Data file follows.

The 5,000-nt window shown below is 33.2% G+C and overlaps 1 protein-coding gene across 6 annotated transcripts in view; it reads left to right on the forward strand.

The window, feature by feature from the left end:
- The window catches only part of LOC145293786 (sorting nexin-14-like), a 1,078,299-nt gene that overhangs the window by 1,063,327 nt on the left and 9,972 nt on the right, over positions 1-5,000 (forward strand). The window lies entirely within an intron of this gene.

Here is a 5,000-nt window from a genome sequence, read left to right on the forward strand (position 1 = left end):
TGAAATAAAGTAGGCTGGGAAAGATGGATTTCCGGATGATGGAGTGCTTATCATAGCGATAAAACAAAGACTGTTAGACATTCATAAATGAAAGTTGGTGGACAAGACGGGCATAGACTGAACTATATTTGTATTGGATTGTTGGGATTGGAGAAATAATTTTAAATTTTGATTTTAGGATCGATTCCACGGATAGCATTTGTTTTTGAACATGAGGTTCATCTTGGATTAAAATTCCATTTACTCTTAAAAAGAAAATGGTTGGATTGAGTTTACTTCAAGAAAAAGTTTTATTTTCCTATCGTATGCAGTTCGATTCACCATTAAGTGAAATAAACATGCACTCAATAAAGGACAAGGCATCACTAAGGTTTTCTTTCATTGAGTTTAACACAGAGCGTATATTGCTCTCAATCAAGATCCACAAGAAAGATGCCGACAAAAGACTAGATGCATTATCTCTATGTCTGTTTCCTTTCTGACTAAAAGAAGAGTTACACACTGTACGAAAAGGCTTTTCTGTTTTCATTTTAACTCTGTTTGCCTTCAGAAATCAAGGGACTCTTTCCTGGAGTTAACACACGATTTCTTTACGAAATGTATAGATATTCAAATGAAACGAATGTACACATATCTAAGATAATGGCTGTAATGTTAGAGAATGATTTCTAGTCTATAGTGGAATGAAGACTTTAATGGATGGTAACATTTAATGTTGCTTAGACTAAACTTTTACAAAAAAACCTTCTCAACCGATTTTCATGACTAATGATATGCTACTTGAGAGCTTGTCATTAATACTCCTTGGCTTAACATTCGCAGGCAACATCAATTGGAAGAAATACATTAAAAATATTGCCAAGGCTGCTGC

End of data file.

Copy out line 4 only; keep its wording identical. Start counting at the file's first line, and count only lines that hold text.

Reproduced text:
Here is a 5,000-nt window from a genome sequence, read left to right on the forward strand (position 1 = left end):